4 Common Mistakes You Should Avoid During Tax Season
It’s time to file your taxes – a task that few people enjoy. Preparing your tax requires paperwork, careful math and accounting, and knowledge of current tax laws. And while many people try to complete their tax returns on their own, that isn’t always the smartest idea.
When you prepare your own taxes, you run the risk of making a mistake. But even a small, simple error could cause serious problems. It could even lead the IRS to open an audit and examine every detail of your finances.
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If you’re hoping to avoid any problems with your taxes, you’ll want to be extra careful with your return. Here are four of the most common mistakes made during tax season, and how you can avoid them if you’re doing your own tax prep.
1. Using the Wrong Tax Form
Preparing your tax return seems like more math than paperwork – but if you choose the wrong paperwork, it can become a total nightmare.
Tax law changes every so often, and the average person doesn’t always stay on top of the latest tax news. And that’s why so many people typically don’t realize that they’re filing their taxes on the wrong form.
When you file your taxes, you have to decide which form you’ll use. And there are a few to choose from. In recent years, The Balance reports some tax forms have become obsolete¹. So, if you aren’t properly prepared, you might send in a tax return that can’t be accepted.
To avoid making this mistake, you can use tax prep software. These programs are typically updated to ensure they offer the right – and most up-to-date – forms. You can also work with a tax professional if you’re unsure which form is the latest version.
If you’re filing your taxes on your own, you can visit the IRS website to determine which form is the version you need to use. Make sure you double-check this information before you file, as it can change from year to year.
2. Mixing Up Numbers
Filling out the basics of your tax return should be pretty easy and straightforward. Once you have your W-2, 1099, and other financial forms in hand, you simply need to enter the data onto your tax return.
However, doing that isn’t always as easy as it sounds. It’s common – so common that The Balance reports that math errors are the most frequent mistake made on tax returns². Whether you’re entering financial data or trying to add up and subtract income with deductions, it’s very easy to accidentally screw up the numbers. Sometimes, people even make the very simple mistake of flipping numbers around, which ultimately affects your whole tax return.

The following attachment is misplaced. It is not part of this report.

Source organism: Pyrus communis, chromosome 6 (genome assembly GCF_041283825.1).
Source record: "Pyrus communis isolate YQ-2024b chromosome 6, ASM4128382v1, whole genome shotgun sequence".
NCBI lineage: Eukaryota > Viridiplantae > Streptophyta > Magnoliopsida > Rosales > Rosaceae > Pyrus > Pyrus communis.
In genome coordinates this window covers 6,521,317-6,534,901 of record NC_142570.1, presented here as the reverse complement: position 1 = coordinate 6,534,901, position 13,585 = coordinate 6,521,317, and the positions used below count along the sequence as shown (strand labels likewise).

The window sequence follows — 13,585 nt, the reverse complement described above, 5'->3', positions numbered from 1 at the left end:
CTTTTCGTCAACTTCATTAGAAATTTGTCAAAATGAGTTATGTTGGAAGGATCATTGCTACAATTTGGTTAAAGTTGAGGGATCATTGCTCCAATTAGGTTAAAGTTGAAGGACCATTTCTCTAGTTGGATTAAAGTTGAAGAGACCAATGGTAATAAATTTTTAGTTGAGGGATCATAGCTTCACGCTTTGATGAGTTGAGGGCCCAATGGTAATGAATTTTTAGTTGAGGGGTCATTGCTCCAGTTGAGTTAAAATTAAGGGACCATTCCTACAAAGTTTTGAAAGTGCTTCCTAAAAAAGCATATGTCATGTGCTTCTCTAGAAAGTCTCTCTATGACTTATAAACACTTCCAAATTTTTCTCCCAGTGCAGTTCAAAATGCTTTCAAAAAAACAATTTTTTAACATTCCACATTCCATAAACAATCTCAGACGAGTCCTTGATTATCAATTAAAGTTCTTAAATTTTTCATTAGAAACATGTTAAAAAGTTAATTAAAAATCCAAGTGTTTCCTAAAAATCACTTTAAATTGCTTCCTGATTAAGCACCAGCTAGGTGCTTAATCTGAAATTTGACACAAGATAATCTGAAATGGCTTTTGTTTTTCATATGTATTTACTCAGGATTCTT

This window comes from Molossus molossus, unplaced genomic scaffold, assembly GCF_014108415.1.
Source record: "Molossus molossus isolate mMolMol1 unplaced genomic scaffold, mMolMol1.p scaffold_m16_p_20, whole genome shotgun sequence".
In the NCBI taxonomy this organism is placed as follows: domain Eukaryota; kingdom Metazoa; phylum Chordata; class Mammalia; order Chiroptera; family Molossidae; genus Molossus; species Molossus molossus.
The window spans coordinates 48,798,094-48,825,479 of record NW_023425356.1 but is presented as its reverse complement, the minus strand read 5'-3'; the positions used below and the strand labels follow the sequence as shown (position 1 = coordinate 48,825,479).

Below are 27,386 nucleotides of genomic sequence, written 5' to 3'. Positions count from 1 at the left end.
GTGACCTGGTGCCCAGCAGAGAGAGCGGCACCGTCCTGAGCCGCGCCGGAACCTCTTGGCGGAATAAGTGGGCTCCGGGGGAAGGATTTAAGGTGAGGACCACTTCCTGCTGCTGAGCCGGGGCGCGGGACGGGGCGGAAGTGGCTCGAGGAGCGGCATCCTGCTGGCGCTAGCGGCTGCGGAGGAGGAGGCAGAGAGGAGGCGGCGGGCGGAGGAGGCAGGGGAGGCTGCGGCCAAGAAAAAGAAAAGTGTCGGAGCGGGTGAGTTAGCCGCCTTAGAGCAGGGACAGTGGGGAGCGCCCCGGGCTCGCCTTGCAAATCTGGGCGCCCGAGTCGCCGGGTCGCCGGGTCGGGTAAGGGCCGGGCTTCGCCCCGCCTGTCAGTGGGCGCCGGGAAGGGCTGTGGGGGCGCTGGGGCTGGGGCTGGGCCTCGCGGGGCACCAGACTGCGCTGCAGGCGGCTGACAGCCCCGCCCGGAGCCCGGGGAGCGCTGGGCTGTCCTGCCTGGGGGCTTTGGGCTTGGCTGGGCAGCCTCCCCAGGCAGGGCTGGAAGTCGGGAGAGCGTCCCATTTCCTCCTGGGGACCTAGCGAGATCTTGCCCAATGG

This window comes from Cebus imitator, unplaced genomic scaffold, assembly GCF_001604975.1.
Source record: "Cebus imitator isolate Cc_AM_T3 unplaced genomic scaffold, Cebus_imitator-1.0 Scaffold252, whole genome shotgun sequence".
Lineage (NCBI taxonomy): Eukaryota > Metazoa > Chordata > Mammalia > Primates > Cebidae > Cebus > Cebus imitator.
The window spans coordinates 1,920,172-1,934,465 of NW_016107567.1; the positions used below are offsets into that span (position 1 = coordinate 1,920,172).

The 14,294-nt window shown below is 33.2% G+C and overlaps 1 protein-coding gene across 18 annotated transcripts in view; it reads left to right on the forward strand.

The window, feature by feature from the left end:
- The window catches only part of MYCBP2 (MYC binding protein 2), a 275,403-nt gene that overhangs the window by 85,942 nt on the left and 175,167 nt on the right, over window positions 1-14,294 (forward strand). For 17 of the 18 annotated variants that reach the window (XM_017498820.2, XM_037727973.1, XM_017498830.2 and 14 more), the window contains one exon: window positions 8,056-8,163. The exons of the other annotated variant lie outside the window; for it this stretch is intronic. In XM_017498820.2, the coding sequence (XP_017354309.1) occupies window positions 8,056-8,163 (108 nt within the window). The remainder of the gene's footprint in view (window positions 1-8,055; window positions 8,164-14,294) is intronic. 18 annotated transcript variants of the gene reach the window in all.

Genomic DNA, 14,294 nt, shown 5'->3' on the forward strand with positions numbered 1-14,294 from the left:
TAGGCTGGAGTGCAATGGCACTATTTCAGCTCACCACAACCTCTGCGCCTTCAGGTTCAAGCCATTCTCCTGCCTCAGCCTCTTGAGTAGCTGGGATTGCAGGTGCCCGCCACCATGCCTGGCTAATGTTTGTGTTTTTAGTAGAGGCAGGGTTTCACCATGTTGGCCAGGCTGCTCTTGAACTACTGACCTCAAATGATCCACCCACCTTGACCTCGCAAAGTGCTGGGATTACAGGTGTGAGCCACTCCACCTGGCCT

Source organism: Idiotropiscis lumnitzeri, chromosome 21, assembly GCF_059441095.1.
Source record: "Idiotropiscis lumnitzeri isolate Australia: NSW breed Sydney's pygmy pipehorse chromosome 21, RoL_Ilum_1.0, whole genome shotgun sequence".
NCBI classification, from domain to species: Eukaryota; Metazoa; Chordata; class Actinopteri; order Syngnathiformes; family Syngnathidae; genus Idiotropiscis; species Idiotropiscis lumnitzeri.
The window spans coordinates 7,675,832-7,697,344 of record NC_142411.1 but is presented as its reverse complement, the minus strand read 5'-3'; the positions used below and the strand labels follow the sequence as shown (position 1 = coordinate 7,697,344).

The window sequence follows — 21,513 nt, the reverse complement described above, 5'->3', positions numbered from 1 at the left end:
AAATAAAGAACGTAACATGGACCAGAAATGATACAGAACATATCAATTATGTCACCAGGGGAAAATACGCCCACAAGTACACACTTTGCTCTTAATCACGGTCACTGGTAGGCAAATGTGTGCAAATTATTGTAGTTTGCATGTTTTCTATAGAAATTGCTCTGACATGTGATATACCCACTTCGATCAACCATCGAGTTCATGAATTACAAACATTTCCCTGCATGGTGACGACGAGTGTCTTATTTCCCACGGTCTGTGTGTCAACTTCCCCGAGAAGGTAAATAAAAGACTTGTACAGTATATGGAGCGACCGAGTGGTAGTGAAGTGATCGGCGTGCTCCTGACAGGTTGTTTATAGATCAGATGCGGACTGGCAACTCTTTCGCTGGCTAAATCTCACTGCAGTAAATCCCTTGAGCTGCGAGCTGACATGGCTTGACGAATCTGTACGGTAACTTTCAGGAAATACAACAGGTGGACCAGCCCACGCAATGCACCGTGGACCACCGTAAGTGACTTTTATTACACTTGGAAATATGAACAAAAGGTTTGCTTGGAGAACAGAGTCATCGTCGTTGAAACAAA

If the IRS finds a discrepancy, Bankrate notes that they’ll let you know – and that could affect how much you owe or how big your refund is³.
So, you’ll want to take the time to go over your forms with a careful eye. Make sure you aren’t reporting $41,265 in income if you really earned $42,156 last year. Double-check that your math is accurate. Add and subtract a few times to ensure you’re getting a consistent result.
3. Misspelling or Using Incorrect Names
Here’s a simple mistake that’s shockingly common. Many people accidentally misspell their names on their tax returns. It’s also common for people to file using an incorrect name.
How is it possible that so many taxpayers get their own names wrong? Well, it’s an easy mistake to make. As Bankrate explains, it’s commonly a problem for individuals who’ve gotten married in the last year – particularly new wives or the newly divorced⁴.
If you changed your last name after getting married, you’ll need to remember to double-check your tax information. Your Social Security number and name need to match, so if you didn’t alert the Social Security Administration of your name change, it could pose a problem.
You’ll also want to double-check that you’ve spelled your name correctly on your tax return regardless of any name changes. Screwing up your name, even by just a few letters, can cause the IRS to delay processing your return. It could even get sent back to you.
4. Forgetting to Include Extra Income
Did you make income beyond your regular job in the past year? Did any of your investments net you some additional money? If so, you likely received a 1099 – officially known as a Form 1099-MISC, Form 1099-INT, or Form 1099-DIV – that detailed the additional money you earned. When you prepare your taxes, you need to make sure you include that extra income.
Unfortunately, it’s easy to forget about those earnings. And that’s why failing to include the information from a 1099 on your tax return is a common mistake.
When you’re sent a 1099, the IRS is also notified of your additional earnings. So, if you forget to include that money in your tax return, you’ll be notified by the IRS that you owe additional taxes. This could cost you more money, especially if you have to pay penalties or interest on any of these unreported earnings.
Make Your Tax Return as Accurate as Possible This Year
Before you begin preparing your tax return, it’s a good idea to be aware of common mistakes. This will help you keep those mistakes in mind – and you can also be on the lookout for them. Filing your taxes doesn’t have to be difficult, but it can become more complicated if you make an error or two.
If you need help preparing your tax return, or just want to ensure it’s as accurate as possible, consider working with tax prep software or a tax professional. Either option can help catch any mistakes and ensure all of the right financial information is reported. You can easily search online for help preparing your taxes. Just make sure you’re using someone – or a service – that’s reputable and trusted.